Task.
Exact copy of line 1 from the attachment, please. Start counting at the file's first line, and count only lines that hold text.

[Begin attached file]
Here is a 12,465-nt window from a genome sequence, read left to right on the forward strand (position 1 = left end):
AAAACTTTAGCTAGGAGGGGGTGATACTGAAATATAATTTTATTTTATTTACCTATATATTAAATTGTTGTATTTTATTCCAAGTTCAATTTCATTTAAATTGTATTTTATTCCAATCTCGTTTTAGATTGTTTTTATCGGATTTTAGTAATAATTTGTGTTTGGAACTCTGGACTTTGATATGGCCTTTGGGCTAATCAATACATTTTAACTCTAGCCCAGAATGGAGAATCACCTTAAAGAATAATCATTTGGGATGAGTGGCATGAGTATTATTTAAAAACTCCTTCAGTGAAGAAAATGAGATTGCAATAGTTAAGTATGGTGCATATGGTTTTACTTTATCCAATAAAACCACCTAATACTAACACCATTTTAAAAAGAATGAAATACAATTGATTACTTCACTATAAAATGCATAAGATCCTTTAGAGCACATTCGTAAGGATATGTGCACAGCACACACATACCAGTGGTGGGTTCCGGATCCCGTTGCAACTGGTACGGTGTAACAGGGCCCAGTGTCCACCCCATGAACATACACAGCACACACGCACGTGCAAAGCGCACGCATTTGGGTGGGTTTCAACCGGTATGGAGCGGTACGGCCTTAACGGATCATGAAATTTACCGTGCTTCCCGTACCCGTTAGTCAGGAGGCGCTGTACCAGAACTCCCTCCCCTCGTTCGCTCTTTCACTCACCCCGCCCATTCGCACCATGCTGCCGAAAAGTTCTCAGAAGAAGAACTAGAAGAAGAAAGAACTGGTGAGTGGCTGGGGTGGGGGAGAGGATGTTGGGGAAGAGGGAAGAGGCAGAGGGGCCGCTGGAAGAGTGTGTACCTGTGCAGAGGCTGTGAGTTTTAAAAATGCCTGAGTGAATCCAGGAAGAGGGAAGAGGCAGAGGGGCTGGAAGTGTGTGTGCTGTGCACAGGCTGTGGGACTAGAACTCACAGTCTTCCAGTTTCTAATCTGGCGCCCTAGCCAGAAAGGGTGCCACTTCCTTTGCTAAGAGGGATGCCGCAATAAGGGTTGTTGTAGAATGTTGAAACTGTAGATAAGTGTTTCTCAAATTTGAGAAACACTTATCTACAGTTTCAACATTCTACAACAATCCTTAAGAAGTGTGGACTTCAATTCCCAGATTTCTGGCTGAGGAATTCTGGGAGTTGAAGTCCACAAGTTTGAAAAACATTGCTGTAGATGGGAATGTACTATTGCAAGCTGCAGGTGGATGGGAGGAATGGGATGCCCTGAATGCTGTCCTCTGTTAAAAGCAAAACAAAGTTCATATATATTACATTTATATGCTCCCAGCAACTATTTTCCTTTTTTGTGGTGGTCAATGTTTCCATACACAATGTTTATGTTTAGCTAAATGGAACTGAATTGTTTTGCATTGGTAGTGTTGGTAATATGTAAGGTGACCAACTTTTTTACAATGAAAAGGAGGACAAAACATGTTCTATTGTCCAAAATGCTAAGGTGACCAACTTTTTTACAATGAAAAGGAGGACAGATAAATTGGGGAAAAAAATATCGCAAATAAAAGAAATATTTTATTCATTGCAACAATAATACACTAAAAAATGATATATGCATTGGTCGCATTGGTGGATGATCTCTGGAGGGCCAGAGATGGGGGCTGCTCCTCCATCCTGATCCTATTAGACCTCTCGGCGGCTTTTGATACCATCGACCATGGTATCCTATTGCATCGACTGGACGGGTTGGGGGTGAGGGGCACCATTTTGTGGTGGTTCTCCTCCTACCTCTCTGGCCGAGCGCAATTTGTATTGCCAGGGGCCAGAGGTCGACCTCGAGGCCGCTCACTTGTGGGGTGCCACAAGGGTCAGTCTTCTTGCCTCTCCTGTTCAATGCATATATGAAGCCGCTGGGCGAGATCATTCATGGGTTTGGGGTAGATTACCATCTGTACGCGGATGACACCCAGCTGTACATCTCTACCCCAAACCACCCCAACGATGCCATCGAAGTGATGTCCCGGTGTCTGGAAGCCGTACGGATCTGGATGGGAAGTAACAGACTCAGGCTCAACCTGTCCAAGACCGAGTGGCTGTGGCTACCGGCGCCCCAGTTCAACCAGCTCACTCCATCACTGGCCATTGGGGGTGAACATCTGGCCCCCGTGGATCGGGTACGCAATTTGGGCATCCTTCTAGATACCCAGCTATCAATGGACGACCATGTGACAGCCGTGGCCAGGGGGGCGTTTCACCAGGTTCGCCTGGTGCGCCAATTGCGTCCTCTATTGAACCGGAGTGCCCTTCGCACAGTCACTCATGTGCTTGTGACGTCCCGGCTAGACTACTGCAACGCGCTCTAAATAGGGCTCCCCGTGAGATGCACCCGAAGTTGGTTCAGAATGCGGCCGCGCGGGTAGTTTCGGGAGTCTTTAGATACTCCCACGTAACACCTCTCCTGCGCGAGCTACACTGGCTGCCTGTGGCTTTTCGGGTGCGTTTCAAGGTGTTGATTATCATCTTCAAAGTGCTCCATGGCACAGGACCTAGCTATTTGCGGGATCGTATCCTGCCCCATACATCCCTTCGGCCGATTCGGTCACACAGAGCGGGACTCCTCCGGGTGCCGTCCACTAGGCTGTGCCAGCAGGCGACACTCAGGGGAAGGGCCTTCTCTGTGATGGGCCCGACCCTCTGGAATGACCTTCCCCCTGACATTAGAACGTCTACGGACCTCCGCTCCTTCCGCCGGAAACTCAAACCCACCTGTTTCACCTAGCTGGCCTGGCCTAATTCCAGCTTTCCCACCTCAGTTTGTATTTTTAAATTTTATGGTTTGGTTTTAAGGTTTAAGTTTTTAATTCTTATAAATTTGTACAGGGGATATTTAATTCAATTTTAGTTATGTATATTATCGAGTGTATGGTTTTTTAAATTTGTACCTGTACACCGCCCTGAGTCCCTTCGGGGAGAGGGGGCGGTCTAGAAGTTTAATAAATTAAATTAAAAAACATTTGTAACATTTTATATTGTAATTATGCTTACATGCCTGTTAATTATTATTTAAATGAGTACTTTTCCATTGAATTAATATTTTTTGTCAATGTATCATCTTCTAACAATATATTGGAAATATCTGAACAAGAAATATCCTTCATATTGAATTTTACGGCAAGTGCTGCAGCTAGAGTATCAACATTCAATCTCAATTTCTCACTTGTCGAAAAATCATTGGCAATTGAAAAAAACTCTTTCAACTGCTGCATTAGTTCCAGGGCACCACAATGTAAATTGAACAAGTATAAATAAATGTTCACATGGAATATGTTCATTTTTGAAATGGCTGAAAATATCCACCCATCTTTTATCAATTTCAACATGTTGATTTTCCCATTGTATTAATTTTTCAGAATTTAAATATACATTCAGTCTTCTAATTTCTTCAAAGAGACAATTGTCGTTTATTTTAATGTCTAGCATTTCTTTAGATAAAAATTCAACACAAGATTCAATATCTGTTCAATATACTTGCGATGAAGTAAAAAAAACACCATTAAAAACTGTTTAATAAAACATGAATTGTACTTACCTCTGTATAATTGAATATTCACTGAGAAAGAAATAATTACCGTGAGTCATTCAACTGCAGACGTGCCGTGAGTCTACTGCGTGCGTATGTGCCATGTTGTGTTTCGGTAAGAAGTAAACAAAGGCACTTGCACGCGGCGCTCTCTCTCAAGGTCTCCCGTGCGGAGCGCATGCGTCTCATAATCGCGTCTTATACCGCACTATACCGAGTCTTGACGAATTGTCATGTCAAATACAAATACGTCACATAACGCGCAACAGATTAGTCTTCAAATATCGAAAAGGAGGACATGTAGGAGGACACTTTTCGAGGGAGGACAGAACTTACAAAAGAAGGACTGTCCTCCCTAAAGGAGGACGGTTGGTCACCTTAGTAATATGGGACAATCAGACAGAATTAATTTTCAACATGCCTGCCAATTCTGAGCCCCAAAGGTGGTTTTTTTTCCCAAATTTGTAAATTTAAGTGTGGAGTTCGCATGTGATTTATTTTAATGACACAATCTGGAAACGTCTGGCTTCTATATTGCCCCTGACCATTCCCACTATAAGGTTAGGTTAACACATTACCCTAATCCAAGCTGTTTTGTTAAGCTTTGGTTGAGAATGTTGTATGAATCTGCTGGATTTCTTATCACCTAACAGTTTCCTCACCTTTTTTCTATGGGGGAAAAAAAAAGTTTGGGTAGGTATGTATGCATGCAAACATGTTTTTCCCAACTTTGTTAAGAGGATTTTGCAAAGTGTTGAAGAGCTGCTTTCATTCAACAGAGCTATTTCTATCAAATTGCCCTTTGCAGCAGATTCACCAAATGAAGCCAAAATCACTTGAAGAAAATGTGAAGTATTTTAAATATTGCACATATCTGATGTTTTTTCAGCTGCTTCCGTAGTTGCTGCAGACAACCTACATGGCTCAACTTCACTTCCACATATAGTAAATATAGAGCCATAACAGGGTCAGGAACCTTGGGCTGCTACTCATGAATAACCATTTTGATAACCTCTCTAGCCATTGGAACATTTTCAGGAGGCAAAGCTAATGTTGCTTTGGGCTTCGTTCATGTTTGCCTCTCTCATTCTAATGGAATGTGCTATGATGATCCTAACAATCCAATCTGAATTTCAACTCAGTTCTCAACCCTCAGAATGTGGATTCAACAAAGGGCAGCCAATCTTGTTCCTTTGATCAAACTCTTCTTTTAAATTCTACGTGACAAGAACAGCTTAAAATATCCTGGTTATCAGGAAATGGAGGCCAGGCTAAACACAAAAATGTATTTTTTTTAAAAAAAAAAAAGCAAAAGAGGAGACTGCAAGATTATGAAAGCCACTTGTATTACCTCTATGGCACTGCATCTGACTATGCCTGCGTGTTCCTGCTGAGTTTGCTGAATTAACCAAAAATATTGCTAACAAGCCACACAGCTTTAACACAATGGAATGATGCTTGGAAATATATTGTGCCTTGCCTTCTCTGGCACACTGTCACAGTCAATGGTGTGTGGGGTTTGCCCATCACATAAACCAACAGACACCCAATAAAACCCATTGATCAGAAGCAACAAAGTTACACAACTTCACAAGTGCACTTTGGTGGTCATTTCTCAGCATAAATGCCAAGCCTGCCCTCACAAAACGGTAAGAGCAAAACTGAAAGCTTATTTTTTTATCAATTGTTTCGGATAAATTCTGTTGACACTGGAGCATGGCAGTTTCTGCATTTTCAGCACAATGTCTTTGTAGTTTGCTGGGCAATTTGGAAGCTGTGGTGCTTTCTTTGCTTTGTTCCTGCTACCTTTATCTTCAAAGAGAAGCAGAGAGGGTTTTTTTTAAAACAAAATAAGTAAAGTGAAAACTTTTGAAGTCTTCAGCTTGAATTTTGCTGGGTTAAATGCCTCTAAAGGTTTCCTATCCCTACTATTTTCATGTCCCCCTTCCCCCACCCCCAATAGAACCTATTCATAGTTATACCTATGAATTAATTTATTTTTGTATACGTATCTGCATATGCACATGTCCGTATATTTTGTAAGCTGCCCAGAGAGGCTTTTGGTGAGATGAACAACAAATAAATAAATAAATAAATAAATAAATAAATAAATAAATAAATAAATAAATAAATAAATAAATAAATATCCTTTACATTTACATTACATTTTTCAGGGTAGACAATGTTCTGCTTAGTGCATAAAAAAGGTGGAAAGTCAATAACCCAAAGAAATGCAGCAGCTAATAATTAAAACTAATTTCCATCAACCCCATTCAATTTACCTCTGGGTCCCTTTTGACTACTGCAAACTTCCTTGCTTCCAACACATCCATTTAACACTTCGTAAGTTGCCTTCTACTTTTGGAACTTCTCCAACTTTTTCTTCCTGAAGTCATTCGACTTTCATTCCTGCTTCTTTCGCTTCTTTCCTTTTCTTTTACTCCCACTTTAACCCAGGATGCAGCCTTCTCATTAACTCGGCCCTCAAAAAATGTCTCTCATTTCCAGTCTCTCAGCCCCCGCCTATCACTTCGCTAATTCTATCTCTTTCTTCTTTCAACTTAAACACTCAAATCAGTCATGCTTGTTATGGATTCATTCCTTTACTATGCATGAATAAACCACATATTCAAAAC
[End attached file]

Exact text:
Here is a 12,465-nt window from a genome sequence, read left to right on the forward strand (position 1 = left end):